105. National Security Study Memorandum 1091 2


  • The Secretary of State
  • The Secretary of Defense
  • The Administrator, Agency for International Development
  • The Director of Central Intelligence


  • Policy Study on South Asia

The President has directed that a planning study be prepared analyzing major U.S. policy options toward South Asia.

The principal objective of the study will be to evaluate the status of our relations with India and Pakistan today and, more important, to recommend general policy lines which should be pursued in the 1970s. This study should reflect alternate views where they exist and be based on analyses in the following major areas:

  • —The United States’ interests and objectives in South Asia, particularly as they relate to broader U.S. interests in Asia, likely changes in U.S. interests arising from the evolution of the domestic political and economic situations in India and Pakistan and changes in the relationships between the U.S., the USSR and Communist China.
  • —The interests and objectives of the USSR and Communist China in South Asia and the interplay among these interests.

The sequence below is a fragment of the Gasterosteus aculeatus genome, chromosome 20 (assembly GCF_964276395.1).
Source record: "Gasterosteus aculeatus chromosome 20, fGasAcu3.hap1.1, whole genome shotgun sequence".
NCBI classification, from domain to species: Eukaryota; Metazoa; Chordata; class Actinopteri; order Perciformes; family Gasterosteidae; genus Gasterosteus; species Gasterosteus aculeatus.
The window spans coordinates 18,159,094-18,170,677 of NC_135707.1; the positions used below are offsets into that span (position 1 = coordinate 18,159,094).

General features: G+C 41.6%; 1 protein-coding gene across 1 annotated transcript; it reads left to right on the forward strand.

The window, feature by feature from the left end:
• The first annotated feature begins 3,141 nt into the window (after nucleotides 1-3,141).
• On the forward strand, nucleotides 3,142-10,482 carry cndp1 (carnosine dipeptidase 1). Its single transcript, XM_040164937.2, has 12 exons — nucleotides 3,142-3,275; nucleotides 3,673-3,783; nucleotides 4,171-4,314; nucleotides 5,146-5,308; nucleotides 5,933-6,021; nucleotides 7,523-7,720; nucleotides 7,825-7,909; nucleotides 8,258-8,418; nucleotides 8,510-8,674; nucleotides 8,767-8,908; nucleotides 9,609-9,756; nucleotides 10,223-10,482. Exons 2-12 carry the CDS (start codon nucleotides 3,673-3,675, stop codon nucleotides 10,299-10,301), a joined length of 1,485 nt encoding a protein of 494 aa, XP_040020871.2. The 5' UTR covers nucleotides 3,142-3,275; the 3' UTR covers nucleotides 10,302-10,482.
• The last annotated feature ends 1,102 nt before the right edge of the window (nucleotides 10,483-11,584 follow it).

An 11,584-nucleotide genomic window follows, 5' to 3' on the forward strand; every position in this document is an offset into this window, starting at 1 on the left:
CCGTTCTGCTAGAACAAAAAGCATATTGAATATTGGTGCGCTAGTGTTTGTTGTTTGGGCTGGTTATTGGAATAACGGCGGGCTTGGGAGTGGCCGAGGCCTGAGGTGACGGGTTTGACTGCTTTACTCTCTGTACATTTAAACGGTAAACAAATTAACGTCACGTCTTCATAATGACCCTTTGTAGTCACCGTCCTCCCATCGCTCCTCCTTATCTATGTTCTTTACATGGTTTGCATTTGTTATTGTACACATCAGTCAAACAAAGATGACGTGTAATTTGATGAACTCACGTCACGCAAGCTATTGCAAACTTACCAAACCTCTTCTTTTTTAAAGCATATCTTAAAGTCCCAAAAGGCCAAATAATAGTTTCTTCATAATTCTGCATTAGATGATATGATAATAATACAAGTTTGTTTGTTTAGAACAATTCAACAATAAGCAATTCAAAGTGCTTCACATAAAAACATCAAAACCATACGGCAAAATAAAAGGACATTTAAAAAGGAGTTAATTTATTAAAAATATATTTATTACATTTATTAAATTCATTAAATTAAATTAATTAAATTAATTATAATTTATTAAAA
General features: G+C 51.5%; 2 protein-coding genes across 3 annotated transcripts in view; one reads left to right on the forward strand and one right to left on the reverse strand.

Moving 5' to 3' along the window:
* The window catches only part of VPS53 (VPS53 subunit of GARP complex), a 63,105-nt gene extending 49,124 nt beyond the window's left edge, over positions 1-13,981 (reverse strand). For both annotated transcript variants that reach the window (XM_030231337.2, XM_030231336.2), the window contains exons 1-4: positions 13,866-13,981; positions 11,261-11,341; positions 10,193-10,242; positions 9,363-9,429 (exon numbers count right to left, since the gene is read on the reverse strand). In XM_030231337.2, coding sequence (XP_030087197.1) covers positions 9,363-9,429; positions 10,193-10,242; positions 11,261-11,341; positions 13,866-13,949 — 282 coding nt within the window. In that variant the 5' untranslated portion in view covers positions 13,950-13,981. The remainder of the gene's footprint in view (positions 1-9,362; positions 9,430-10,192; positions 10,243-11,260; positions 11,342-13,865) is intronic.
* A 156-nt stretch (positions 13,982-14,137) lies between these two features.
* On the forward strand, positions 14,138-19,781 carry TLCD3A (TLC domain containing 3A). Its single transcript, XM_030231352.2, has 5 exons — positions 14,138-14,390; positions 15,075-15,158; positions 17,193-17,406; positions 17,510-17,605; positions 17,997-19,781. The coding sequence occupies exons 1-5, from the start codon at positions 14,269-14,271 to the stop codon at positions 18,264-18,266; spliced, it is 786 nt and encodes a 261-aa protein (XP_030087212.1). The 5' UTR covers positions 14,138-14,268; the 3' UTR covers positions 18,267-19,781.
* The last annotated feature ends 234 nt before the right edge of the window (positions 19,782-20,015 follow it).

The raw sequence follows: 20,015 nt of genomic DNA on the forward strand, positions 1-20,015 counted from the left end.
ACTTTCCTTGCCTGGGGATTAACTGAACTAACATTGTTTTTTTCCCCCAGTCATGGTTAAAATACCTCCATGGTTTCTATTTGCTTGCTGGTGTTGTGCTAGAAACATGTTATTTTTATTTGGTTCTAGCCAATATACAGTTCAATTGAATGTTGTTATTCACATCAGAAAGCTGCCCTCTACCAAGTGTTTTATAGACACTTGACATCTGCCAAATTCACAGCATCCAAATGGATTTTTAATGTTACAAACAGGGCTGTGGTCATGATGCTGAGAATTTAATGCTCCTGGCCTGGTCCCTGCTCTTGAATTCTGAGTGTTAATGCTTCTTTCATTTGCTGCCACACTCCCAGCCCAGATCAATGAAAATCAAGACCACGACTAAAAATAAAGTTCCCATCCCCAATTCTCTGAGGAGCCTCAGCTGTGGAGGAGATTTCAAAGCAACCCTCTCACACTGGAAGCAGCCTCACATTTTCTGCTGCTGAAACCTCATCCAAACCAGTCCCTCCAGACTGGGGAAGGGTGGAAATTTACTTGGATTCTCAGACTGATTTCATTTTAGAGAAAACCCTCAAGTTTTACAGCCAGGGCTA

• —The interests and objectives of India and Pakistan in their relations with the major world powers and with their Asian neighbors and the prospects for those relations.
  • —The most likely major political, economic, social and military trends in India and Pakistan.
  • —In the context of U.S. interests and objectives and those of the Soviet Union and Communist China, alternate U.S. policies toward South Asia including U.S. policies as to trade and investment, bilateral economic assistance, educational and cultural exchange, and military assistance.

The purpose of this analysis is to pose the fundamental policy choices in setting a U.S. posture toward this area in the 1970s. This study should recommend courses of action with particular regard to the role of India and Pakistan in Southeast Asia, the overall U.S. presence in South Asia, the United States’ economic, political, security and technological relations in the area, and the U.S. attitude towards the national unity of India and Pakistan and towards various forms of regional and subregional cooperation. It is recognized that the analysis and conclusions with respect to Pakistan will be tentative in view of Pakistan’s constitution-making process and may have to be revised in the light of later developments.

The study should be carried out under the direction of the Chairman, NSC IG/NEA and be forwarded to the Assistant to the President for National Security Affairs by March 15, 1971.

Henry A. Kissinger
  1. Source: National Archives, Nixon Presidential Materials, NSC Files, Box 365, Subject Files, National Security Study Memoranda, Nos. 104–206. Secret. Copies were sent to the Chairman of the Joint Chiefs of Staff, the Director of the Office of Management and Budget, and the Director of the U.S. Information Agency.
  2. President’s Assistant for National Security Affairs Kissinger tasked the Departments of State and Defense, the CIA, and AID to prepare a study of U.S. policy options in South Asia.